Thus, there appears to be a slight but discernible increased risk of weight gain associated with the prescription of anti-depressants, which may persist over time and appears highest during the second and third year of treatment.
However, as the authors caution, these associations may not be causal, and residual confounding might contribute to overestimation of associations.
Nevertheless, the notion that there may be a distinct weight-promoting pharmacological effect of some anti-depressants is supported by the finding that certain anti-depressants (e.g. mirtazapine) carry a far greater risk of weight gain than others (e.g. paroxetine).
Given the frequency with which anti-depressants are prescribed, it could be argued that the contribution of anti-depressants to the overall obesity epidemic (particularly in adults) may be greater than previously appreciated.
If nothing else, patients prescribed anti-depressants should be carefully monitored for weight gain and preventive measures may need to be instituted early if weight gain becomes noticeable.
Anyone familiar with the issue, would readily agree that the actual surgery involved in bariatric surgery is only a small (but undeniably important) technical piece in what is a rather complex treatment for a rather complex chronic disease.
Clearly, this is not exactly how all bariatric surgeons approach or treat their bariatric patients.
Since 2012, the US has a Metabolic and Bariatric Surgery Accreditation and Quality Improvement Program that designates bariatric surgery centers as Centres of Excellence if they meet specified requirements in 7 core standards that include case volume, commitment to quality, appropriate use of equipment and instruments, critical care support, continuum of care, data collection, and continuous quality improvement.
However, as a recent paper by Andrew Ibrahim and colleagues, published in JAMA Surgery, elaborates, despite these quality criteria, there remains a substantial variability in outcomes across designated Bariatric Centres of Excellence.
Based on their retrospective analysis of claims data from 145 527 patients who underwent bariatric procedures, there was a 17-fold variation (ranging from 0.6% to 10.3%) in rates of serious 30-day complications across accredited bariatric centers nationally and up to 9.5-fold variation across individual states.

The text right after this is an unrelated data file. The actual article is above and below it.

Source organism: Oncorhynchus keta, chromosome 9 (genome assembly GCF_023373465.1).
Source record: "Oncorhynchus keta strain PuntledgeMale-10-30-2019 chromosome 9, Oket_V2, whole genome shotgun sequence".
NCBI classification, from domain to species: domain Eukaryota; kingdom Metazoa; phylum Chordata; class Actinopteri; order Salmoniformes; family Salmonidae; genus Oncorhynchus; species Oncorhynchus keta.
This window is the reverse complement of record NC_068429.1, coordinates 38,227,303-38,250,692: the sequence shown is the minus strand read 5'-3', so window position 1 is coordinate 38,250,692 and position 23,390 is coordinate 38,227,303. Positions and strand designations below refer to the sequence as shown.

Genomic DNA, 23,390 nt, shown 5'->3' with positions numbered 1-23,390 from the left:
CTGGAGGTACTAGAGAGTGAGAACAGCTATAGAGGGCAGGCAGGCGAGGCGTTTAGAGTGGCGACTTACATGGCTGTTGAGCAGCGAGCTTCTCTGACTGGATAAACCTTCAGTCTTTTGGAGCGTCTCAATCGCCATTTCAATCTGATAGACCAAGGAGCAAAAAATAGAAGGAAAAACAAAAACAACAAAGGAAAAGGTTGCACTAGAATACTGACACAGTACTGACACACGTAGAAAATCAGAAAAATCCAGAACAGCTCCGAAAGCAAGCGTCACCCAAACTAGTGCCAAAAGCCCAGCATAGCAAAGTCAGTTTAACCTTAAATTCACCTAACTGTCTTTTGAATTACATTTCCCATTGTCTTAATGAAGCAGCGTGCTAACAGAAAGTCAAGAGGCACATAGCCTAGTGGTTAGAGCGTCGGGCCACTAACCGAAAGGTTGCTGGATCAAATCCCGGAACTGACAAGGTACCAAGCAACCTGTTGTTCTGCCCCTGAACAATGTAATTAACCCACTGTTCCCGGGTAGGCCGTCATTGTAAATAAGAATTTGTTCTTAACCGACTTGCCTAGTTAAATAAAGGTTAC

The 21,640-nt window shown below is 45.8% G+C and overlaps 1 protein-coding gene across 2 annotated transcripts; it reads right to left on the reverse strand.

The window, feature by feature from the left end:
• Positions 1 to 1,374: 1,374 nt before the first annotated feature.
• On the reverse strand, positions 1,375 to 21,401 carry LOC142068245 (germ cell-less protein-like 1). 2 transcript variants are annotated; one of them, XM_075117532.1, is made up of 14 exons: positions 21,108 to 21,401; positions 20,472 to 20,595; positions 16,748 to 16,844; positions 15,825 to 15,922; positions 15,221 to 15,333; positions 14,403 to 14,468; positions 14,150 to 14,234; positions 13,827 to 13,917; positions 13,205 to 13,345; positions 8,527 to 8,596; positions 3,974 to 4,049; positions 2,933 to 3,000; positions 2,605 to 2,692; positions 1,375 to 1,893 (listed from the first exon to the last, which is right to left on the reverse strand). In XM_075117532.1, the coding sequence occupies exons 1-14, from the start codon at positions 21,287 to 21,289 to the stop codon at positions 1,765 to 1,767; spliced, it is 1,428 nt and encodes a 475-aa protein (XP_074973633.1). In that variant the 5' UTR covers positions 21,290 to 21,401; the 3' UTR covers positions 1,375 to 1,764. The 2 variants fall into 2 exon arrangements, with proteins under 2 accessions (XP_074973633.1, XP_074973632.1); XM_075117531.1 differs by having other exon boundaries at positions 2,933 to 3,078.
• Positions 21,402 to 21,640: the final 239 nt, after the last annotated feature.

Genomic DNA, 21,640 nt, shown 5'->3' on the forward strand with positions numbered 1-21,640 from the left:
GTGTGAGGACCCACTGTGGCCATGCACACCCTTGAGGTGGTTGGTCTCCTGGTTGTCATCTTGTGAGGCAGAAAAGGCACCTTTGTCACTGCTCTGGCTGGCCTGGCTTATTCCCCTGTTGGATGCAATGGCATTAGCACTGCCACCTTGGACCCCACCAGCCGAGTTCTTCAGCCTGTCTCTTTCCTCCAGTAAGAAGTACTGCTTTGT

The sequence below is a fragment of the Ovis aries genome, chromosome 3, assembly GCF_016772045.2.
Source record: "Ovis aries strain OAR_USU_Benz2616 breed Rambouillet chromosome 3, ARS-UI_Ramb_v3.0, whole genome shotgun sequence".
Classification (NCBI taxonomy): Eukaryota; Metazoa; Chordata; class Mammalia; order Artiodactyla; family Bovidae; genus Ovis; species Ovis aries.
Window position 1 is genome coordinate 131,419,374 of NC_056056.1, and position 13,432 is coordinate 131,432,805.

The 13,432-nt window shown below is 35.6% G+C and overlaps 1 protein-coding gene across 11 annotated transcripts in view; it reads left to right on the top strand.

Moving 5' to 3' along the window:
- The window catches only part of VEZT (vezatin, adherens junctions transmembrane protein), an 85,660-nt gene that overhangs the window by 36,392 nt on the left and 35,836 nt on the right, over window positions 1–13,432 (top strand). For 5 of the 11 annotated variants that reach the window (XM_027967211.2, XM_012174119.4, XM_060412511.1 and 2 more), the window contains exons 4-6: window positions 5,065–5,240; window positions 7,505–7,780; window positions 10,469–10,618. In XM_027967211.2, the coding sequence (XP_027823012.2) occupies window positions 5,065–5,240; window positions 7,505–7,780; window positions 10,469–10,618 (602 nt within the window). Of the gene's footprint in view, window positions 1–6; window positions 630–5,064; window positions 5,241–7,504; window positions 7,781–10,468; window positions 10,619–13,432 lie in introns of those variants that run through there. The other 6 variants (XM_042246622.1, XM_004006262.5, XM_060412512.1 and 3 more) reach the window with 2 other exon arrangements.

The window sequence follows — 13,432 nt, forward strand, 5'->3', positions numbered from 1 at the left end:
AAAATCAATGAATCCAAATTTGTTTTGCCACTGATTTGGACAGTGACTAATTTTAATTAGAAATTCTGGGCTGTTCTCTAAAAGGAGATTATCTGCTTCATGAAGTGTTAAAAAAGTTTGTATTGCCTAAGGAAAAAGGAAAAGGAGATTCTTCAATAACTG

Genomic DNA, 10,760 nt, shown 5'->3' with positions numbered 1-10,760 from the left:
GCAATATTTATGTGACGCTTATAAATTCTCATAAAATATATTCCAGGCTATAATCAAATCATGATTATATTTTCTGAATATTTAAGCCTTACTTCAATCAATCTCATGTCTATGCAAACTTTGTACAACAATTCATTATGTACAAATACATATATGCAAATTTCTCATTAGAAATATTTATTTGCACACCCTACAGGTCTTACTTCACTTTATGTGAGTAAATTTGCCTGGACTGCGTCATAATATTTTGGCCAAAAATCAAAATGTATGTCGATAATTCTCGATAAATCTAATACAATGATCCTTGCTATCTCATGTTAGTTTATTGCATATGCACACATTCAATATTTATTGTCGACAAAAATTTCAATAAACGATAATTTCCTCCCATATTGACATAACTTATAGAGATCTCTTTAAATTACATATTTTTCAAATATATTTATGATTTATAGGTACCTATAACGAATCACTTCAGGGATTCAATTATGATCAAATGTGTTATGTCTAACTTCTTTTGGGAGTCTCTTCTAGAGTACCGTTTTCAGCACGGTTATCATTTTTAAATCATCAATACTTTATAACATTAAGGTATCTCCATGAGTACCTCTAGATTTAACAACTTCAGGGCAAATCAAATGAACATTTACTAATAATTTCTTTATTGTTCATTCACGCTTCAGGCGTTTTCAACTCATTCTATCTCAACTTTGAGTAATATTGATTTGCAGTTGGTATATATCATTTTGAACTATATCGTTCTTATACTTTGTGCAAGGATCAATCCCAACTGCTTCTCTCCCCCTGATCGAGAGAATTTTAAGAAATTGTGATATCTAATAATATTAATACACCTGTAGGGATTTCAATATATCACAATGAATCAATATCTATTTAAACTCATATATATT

As the authors note,
“this finding suggests that participation alone in the Center of Excellence Program did not ensure uniform high-quality care….Given that most bariatric procedures are now performed at accredited centers, wide variation among these centers suggests that accreditation alone does not discriminate enough to guide patients to the best centers for care.”
Moreover, they found that poor performing centres were often located close to better performing centres (regression to the mean?). Interestingly, in contrast to what one may suspect, outcomes overall were not related to case volume (perhaps because in order to be a designated Centre of Excellence, all centres needed to have a minimum number of cases per year).
Rather, the authors discuss that poorer outcomes may be largely attributable to varying technical skills of the surgeons as well as inconsistent adherence to accepted bariatric care pathways.
Finally, the authors argue that there is need to make performance data available to the public, as simply trusting in the “Centre of Excellence” designation by no means guarantees excellent outcomes.
As important as these data may be, it is also important to note that this paper only looked at complications within a 30-day time period following surgery.
As anyone dealing with bariatric patients is well aware, successful outcomes of bariatric surgery(as well as its complications) should be measured in years (if not decades). This is where much of bariatric surgery falls down, as one of the key criteria mentioned above, i.e. “continuum of care” seldom extends beyond the rather brief period of post-surgical discharge. Indeed, in most cases, bariatric patients continue to be prematurely discharged into “the wild” with little ongoing support from health professionals competent in looking after the psychological and medical needs of this population.
None of this takes away from the fact that bariatric surgery is still the most effective long-term treatment for severe obesity – however, clearly there remains substantial room for improvement.